Hot Rod Forum banner
1 - 6 of 6 Posts

·
Registered
Joined
·
1 Posts
Discussion Starter · #1 ·
I've got a 27 Roadster that has a straight front end. I guess. Anyway, my roadster sits on the ground. It rides okay on good pavement, but doesn't take bumps or bad pavement very good. I sort of bounces the front tires when hitting a bump.. Caster/camber in tolerance and wheels are balanced. It rides so rough when I hit a bump I'm afraid to take it on the freeway. Tire pressure is lower that I want, it did help, but I am not happy with the ride quality. I forgot to mention straight rear too... 8.8 with disc brakes. Can anyone recommend a way to make this car ride better? I like this car, but its teeth rattling ride is no fun. Maybe all of these old cars are supposed to ride like this. If this is the case and nothing can be done to make it ride better, please just say so.
 

·
Registered
Joined
·
262 Posts
A straight axle does not have to ride rough. I drove a 25 T for many years and it rode pretty good for a 1700 pound car, but it's front and rear suspension was not exactly a common layout. I had quarter elliptic springs up front and air bags in the rear. Four-bar locators front and rear. Drove good at any speed to over 100 and didn't rattle your teeth in every bump.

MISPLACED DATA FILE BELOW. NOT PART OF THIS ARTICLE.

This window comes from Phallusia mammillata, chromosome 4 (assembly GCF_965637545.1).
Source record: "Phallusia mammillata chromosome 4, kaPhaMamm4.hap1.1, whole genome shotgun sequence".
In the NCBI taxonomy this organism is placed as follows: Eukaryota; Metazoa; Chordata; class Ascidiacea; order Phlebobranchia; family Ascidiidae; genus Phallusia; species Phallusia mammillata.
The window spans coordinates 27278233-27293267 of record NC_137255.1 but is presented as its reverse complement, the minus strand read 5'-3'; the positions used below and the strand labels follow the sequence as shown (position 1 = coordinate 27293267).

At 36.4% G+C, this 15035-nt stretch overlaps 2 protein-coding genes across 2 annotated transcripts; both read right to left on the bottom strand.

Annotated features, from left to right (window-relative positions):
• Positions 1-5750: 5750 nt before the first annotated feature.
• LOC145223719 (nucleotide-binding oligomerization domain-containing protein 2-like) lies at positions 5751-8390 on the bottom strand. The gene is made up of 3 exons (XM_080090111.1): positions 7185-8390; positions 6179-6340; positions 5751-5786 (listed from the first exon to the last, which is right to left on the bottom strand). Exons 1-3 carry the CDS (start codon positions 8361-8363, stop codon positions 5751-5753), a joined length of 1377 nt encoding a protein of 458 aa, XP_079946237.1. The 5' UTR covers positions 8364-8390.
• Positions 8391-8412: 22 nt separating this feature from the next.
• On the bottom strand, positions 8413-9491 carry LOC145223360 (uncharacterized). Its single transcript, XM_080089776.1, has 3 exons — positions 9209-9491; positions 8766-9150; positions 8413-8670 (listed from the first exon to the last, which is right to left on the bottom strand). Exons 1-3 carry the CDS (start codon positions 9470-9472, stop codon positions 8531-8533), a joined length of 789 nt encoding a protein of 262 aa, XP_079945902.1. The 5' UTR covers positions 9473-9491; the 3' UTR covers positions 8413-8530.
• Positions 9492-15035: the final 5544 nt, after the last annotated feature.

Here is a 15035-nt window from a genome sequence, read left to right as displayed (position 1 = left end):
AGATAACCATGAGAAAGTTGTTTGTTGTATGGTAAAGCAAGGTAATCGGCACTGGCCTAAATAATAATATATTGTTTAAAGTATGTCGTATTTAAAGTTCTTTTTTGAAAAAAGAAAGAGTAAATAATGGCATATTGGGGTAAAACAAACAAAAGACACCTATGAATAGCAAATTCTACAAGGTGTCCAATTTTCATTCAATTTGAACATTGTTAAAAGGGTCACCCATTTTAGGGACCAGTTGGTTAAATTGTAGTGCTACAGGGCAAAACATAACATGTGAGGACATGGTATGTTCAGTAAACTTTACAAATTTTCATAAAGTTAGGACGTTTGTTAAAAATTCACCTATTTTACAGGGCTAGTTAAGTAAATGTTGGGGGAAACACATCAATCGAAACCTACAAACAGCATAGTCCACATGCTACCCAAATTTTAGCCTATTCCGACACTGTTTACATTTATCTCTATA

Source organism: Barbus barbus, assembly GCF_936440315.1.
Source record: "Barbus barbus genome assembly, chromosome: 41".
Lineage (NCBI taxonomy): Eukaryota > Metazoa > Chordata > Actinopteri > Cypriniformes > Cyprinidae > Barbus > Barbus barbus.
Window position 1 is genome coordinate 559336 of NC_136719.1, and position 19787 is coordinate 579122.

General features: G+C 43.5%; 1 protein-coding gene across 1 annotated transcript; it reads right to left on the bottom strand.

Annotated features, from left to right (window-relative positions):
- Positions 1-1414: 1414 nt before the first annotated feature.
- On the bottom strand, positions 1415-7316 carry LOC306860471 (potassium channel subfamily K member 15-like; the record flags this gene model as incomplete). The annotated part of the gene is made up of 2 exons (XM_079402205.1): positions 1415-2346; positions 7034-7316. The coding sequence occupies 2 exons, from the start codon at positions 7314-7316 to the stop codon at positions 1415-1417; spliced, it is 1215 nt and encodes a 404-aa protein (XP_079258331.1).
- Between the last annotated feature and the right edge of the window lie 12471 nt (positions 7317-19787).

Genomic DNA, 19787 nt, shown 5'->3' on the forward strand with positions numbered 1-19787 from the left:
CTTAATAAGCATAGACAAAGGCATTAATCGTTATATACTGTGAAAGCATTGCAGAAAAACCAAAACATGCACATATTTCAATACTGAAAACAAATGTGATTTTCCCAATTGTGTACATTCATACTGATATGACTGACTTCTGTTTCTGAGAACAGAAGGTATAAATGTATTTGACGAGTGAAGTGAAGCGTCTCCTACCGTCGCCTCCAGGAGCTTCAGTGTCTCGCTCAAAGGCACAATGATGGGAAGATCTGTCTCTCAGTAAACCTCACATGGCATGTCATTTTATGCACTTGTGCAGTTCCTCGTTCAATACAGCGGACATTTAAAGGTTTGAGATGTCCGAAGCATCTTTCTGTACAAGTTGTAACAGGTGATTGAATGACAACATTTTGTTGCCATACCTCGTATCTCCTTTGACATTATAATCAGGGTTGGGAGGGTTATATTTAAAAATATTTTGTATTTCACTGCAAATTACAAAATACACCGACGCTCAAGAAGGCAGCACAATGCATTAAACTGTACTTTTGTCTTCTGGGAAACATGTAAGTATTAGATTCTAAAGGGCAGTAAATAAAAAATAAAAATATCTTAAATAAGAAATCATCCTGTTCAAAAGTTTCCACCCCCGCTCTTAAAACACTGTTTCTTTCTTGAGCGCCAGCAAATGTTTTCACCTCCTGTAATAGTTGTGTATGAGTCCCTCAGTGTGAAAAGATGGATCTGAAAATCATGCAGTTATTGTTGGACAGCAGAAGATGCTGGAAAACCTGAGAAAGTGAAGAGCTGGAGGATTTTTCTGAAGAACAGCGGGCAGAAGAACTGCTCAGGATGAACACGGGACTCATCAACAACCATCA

As was said, we need pictures. There are many, many ways that a solid axle front suspension can be done and just as many ways to screw one up. This is the major problem with any kind of street rod. Depends on the builder and their understanding of what will work.
 

·
Registered
Joined
·
130 Posts
Details would help. A '27 is probably a little north of 2000 lbs. If the front end is a traditional transverse spring, modifying the spring is the first place I'd start as it is no cost. If the spring is 6 leaves & .250" thick leaves & 1.75" wide (5+ the main spring) that is too many. Reducing to 5 leaves certainly would help but this involves shortening each leaf to do it right. The equation for doing that is simple. You didn't mention what you had for shock absorbers. Knowing the back spring details would also help
 

·
Registered
Joined
·
207 Posts
I have a '38 Ford front suspension on my '27 roadster. I removed a couple of leaves from the transverse spring (as mentioned above). I'm also running basic tube shocks. The ride isn't 'teeth rattling' but if you hit a pothole....you'll know it! Keep in mind, these cars are 95 years old and weren't originally designed for comfort!
 
1 - 6 of 6 Posts
Top